I have to begin by congratulating the people of Egypt and their new president, Mohammed Morsi, for the first fully democratic elections in the largest Arab country in the world. As an Israeli, I extend my hand in peace to the people of Egypt and to its elected leaders. I wish you the best. Your tasks at hand are overwhelming. Your job approval ratings come with taking responsibility and acting responsibly.

There is no doubt that in Israel, around the world and in Egypt there is great concern about the future of Egypt. The task of ruling a country like Egypt is not about ideology, it is about being able to feed, employ, educate, provide health care and human dignity to its 82 million citizens.

The Egyptian economy has been largely built, in the past years, on tourism and foreign investment. Both have taken a huge blow since the revolution ousted the dictator Mubarak. Egypt must create hundreds of thousands of new jobs every year that provide income and respect for its people. Stability is a magnet for money and revolutions are the ultimate in capital flight. Whoever rules Egypt needs stability. That means no war on bikinis and beer. It also means that relations with the United States and the West are strategic. It also means that peace with Israel will remain.

President Morsi is sincere when he says he wants to be president for all Egyptians, those who voted for him and those who fear him, mostly the Coptic minority. This is not an empty slogan that every new elected official states. Morsi will seek to have a wide coalition of support behind him, and the educated and largely secular young people who created the revolution ended up mostly supporting him because the thought of supporting General Ahmed Shafiq, a remnant of the Mubarak regime, was abhorrent to them. Now they have democracy and they also have a regime led by the Muslim Brotherhood.

Morsi will have to contend with the abusive powers that still remain in the hands of the Supreme Council of the Armed Forces (SCAF). A power struggle will ensue almost immediately.

I believe that in the end the democratic forces in Egypt will overpower the dictatorial tendency of military rulers. It will be a long struggle, but like in Turkey, the democratically elected civilian government will at some time in the future be the sovereign rulers of the country and not the military.

I project that the Muslim Brotherhood-led government in Egypt will be keen on re-establishing full Egyptian sovereignty in Sinai. The absence of governance and law and order in Sinai and the rise of radical jihadi groups there is something the Muslim Brotherhood president will not tolerate. Strangely, he will find Hamas in Gaza to be an ally in the desire to put Sinai back under the direct control of Cairo.

Hamas and the Muslim Brotherhood are not friends of the al-Qaida-type international jihadi organizations. They endanger the rule and authority of both political movements. Hamas and Egypt will have a shared interest in developing a normal border between them, including a commercial terminal in Rafah that will put an end to the smuggling and the tunnel trade in Sinai.

This is not a bad thing for Israel.

The Israeli-Egyptian relationship will remain frigid, but I think that the intelligence communication and mediating role of Egyptian intelligence will continue to function in mitigating violence when it erupts between Israel and Gaza.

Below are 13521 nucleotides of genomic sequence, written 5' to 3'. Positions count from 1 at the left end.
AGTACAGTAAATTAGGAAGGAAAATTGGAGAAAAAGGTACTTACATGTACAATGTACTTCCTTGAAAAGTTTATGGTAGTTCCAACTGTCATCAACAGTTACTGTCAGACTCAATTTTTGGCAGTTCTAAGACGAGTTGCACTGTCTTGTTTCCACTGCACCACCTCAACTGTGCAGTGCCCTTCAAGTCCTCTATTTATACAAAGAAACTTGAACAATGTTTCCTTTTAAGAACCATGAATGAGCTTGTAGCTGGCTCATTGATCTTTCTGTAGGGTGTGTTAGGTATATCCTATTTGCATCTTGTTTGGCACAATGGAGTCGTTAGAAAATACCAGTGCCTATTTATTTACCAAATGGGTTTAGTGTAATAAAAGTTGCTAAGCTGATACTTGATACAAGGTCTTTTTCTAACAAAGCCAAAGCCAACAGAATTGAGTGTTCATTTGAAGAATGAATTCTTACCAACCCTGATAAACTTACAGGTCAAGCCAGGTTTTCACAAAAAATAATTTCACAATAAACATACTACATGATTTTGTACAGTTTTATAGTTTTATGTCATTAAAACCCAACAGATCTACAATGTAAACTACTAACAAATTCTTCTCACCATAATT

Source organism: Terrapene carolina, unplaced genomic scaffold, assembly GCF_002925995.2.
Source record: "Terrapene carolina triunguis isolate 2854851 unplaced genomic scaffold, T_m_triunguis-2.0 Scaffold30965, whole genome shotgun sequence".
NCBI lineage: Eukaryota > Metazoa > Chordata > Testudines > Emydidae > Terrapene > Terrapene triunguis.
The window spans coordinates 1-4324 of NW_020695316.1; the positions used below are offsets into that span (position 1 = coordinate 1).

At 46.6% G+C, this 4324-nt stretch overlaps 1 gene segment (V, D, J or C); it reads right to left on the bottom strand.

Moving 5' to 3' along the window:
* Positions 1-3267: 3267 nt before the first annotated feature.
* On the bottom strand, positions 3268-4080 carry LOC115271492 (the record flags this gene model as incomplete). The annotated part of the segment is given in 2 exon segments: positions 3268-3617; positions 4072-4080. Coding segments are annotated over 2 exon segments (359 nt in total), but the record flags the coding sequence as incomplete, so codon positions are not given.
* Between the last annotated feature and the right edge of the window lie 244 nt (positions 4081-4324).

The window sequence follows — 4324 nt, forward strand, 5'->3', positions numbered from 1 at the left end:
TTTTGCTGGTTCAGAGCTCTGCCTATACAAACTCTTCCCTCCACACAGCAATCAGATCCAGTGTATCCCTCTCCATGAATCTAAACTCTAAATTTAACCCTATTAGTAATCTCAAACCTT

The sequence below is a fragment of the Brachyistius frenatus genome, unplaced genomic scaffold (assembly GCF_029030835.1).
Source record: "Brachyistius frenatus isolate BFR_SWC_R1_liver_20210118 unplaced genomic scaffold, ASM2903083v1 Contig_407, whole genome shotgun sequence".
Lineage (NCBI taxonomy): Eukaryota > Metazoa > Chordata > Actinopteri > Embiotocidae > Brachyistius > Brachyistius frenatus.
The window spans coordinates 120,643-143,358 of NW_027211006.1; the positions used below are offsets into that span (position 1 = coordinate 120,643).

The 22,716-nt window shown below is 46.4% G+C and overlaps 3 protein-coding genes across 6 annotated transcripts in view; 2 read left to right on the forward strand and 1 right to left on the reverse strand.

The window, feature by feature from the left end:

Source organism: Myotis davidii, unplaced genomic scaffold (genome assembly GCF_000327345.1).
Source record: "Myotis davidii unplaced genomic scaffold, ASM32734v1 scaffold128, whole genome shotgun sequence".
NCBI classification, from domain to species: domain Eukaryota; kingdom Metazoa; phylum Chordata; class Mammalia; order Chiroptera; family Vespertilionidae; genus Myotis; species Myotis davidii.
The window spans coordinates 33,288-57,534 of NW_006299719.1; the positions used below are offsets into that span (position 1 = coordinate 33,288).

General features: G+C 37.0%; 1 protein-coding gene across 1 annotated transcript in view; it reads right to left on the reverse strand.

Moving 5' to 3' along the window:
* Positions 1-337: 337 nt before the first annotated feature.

I think that it is most interesting to monitor the tweets of Egyptians and other Arabs over the hours since the announcement of the Morsi victory. They are filled with celebration, apprehension, struggle, amazement and humor. I will let these young Arab people speak for themselves:

Ahmed Shihab-Eldin@ASE: “Fireworks and smoke engulf cheering crowds of tens of thousands in Tahrir as fists pump in the air.”

Shadi Hamid@shadihamid: “This is the first time in history an Islamist party has risen to the presidency in the Arab world.”

Rachel Shabi@rachshabi RT@jmalsin: “This place is going gorillas. Fireworks, cheering, men embracing each other and weeping.”

Ahmed Shihab-Eldin@ASE: “Congratulations Egypt – the real work begins now. Womens revolution is next.”

Ismael@ChangeInLibya: “Tahrir square waving Libyan, Tunisian and Palestinian flags :D”

Youssef Chouhoud@TheAlexandrian Egypt: “1/3 is celebrating; 1/3 is neutral/cautiously optimistic; 1/3 is downloading porn or buying vodka ‘while there’s still time’”

Gigi Ibrahim@Gsquare86: “Aside from my differences with Ikhwan and my deep opposition to their politics, I am very happy Shafiq lost!”

Mohamed El Dahshan@eldahshan: “No congratulations to Morsi. Now, we’ll be watching you closely. If you mess up, you’ll be out sooner than you can say ‘Qatar’”

Mona Eltahawy@monaeltahawy: “Egypt is not Iran, Algeria, Pakistan, Turkey, Indonesia or any place else. Egypt is Egypt. I am echoing what many said at end of run-off vote last week: I’m happy Shafiq lost and sad Morsi won. The fight for freedom continues. I vowed I’d come back 2 Egypt if Morsi wins & I’m sticking 2 my word. I long fought Mubarak regime thru my writing, prepared 2 do same w/Morsi”

Dalia Mogahed@DMogahed: “Let’s hand it to Egypt. It took them WAY less time to figure out who won in a contested close election than Bush/Gore in 2000.”

Mina Al-Oraibi@AlOraibi: “White House issues statemnt congratulating Morsi-says he has ‘both legitimacy&responsibility of representing a diverse&courageous citizenry’”

Sara Hussein@sarahussein: “Right Morsi, I gave you a chance to give your speech, but now it’s Euro2012 time. Peace out.”

The writer is the co-chairman of IPCRI, the Israel Palestine Center for Research and Information, a columnist for The Jerusalem Post, a radio host on All for Peace Radio and the initiator and negotiator of the secret back channel for the release of Gilad Schalit.

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